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Google CEO tells staff China censored search app plans are ‘exploratory’

17 August 2018

According to online news site The Intercept, more than 1,000 employees of Google have signed a letter demanding that the company come clean about an alleged secretive search engine it is building for use in China.

However, Pichai did hint at doing more in the country which is infamous for its restrictive internet policies.

Back at the beginning of the month we heard of a project called Dragonfly, aiming to bring back Google Search to China but with revised mechanisms and abiding by the censorship laws in China.

At one point, Pichai said the company is not close to launching a search product in China, according to another person who attended the meeting.

Reports surfaced two weeks ago that Google was developing a project, called Dragonfly, to launch a mobile search app that would censor results in compliance with the Chinese government. "I think if we were to do our mission well, I think we have to think seriously about how we do more in China", he added, according to Bloomberg.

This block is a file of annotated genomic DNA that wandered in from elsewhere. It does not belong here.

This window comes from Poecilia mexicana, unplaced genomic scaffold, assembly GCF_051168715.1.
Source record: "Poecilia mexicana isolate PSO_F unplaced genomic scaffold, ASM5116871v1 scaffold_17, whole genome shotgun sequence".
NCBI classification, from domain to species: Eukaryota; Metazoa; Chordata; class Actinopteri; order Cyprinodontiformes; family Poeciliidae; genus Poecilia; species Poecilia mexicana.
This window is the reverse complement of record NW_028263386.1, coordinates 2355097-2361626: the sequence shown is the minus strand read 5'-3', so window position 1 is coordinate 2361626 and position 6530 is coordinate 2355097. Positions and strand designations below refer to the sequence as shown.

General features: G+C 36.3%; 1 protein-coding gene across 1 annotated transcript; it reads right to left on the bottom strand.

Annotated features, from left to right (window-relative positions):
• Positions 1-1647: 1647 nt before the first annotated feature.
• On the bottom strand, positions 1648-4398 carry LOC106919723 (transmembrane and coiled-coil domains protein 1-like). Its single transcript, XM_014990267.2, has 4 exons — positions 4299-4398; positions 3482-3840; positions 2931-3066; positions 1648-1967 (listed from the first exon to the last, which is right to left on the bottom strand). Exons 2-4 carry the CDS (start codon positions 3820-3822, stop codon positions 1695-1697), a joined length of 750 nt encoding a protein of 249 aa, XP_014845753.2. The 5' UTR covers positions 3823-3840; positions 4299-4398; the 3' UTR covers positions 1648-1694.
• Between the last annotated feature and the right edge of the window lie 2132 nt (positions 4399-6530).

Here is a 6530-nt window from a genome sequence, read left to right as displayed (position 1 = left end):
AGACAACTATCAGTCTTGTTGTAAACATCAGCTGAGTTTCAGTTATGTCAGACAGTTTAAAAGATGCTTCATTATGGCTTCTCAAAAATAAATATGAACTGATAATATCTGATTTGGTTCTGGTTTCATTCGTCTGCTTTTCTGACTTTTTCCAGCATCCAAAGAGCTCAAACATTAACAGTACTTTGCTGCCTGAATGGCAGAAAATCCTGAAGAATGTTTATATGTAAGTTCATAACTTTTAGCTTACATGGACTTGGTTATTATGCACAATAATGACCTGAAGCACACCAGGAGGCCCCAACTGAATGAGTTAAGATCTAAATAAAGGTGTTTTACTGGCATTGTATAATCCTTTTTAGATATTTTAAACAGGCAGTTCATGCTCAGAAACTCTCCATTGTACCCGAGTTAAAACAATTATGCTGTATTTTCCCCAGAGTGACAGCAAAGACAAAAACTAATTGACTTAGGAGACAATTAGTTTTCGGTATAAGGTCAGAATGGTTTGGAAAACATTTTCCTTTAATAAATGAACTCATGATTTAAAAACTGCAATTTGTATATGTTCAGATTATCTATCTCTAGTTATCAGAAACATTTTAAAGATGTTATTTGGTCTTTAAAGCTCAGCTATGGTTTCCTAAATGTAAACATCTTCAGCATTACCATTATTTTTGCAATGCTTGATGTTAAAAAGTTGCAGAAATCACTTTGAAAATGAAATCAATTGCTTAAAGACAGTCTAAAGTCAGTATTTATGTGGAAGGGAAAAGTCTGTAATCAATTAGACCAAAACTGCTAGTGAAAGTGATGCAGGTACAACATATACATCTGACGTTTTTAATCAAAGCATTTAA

The letter is similar to one thousands of employees had signed in protest of Project Maven, a United States military contract that Google decided in June not to renew.

It is not the first time Google employees have spoken out against the company's decisions.

Company executives have not commented publicly on Dragonfly and the remarks at the company meeting are the first time the project has been mentioned since details about it were leaked.

"That the decision to build Dragonfly was made in secret, and progressed even with the AI Principles in place makes clear that the Principles alone are not enough", it continues.

Employees have asked Google to create an ethics review group with rank-and-file workers, appoint ombudspeople to provide independent review and internally publish assessments of projects that raise substantial ethical questions. "He noted the company guards information on some projects where sharing too early can 'cause issues". It left in 2010 over an escalating dispute with regulators that was capped by what security researchers identified as state-sponsored cyber-attacks against Google and other large US firms.

In their letter, which was shared with various media organisations, they also argue it would violate the "don't be evil" clause in Google's code of conduct.

Google CEO tells staff China censored search app plans are ‘exploratory’